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The Legal Requirements to be Able to use CBD in Your State
July 5, 2020
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The Legal Requirements to be Able to use CBD in Your State

Though CBD has been federally legal since 2018, in some states it is still illegal to use or have in your possession.

Cannabidiol (CBD) is a nonintoxicating compound of the Cannabis plant. Possession and usage of Cannabis became federally illegal in 1937 and stayed that way till December 2018, when President Trump signed the Agricultural Improvement Act of 2018.

The Agricultural Improvement Act of 2018 is also known as the 2018 Farm Bill.

Within the 2018 Farm Bill, a section of it allowed hemp to be removed from the

The Agricultural Improvement Act included a section that removed hemp from the Controlled Substances Act.

Tetrahydrocannabinol (THC), which is another compound of the Cannabis plant, is still federally illegal.

With the 2018 Farm Bill, it is clear now where the Drug and Enforcement Agency and the federal government stands on CBD. With that said, state laws and mixed jurisdictions may take precedence over the federal law.

According to Leafly:

“Each state handles hemp and CBD differently. In Idaho, Iowa, and South Dakota, CBD is entirely illegal. In New Jersey, New Mexico, and North Dakota it’s legal without restriction. In Alaska, California, Washington, and many other states it’s legal but can’t be sold in combination with food or beverages—except in licensed cannabis stores. In Vermont it’s legal, although when CBD is added to maple syrup it’s illegal to label the product “Pure Maple Syrup.” Ahh, Vermont.”

Alaska, California, Colorado, Maine, Massachusetts, Michigan, Nevada, Oregon, Vermont, Washington, and Washington D.C. are fully legal, according to World Population Review.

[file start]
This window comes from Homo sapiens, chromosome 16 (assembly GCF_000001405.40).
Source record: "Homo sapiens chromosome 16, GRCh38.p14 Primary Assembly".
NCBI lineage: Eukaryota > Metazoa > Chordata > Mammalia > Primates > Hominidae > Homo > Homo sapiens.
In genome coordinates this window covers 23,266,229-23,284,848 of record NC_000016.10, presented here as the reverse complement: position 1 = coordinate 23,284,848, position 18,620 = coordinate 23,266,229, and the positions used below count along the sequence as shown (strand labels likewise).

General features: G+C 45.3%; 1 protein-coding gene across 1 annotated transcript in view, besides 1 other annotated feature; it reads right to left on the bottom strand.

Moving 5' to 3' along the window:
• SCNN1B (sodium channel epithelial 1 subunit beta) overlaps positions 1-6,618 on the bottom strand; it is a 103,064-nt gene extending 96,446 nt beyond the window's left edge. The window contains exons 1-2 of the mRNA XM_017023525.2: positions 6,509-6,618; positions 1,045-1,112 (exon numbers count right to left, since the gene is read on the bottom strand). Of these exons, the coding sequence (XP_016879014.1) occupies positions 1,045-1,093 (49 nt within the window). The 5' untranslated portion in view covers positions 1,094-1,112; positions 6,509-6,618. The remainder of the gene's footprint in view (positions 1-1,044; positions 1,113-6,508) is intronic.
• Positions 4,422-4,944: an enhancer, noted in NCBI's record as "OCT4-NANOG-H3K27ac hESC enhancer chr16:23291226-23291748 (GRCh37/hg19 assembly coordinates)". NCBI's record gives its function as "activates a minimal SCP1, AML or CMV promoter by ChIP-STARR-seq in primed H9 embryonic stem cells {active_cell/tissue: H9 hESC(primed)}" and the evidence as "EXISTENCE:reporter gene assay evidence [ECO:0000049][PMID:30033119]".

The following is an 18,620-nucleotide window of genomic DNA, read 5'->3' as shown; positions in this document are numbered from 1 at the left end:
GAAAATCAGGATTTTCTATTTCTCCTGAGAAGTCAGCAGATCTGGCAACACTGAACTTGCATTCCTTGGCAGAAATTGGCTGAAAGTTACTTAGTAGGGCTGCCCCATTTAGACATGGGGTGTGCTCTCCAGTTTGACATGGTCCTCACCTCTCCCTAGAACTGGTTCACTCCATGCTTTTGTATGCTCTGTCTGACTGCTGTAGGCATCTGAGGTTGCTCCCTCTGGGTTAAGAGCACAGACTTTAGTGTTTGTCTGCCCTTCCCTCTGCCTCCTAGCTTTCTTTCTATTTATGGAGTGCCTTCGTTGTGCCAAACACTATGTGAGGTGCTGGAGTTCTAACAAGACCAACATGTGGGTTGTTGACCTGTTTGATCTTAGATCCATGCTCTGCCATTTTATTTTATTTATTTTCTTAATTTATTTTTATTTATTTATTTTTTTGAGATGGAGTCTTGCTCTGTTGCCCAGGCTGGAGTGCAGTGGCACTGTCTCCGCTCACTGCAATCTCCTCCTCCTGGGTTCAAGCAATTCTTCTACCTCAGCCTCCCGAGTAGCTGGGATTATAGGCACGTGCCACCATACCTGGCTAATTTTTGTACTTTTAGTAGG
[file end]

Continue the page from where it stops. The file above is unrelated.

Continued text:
When it comes to the Food and Drug Administration (FDA) and county health agencies, their ruling may take precedence as well.

The FDA has approved only one CBD product, Epidiolex, which took years to go through their approval process. Epidiolex is a prescription drug product to treat two forms of epilepsy that are rare.

According to the FDA, It is illegal to add it to a food and market it as such or labeling it as a dietary supplement.

Which is exactly what Cleen Craft did, in Seattle, Washington, before being approached by the FDA.

According to The Stranger:

“Cleen Craft sells both CBD “Mocktails” like the Garden Spritz (CBD lime soda with cucumber, rosemary, and mint for $10) or The Jitterbug (CBD cola, espresso, cinnamon, clove, honey for $8) and CBD-infused cocktails, like the rum-based The Islander ($15) or Aperol and sparkling wine-based Summer Spritz ($12). The store also sells CBD sodas to go in either 4-packs ($15.95) or 32-ounce growlers ($19.99).”

Hilary Karasz, an FDA spokesperson said:

“The facility does not appear to be currently permitted with us. One of our inspectors will visit to learn more about the operation and to determine whether it is required to be permitted by Public Health.”

You can view how each state handles CBD here, but if you live in Idaho, Iowa, and South Dakota, no need to click as it is still 100 percent illegal.

Need to travel and want to take your CBD? Now you can, as TSA has changed their policies to allow you take it on a plane. There are certain requirements.

As long as the CBD contains 0.3 THC or less than, it is allowed.

CBD will not appear on marijuana drug tests, but you should check the Certification of Authentication, to verify there is no more than the legally allowed amount of THC.

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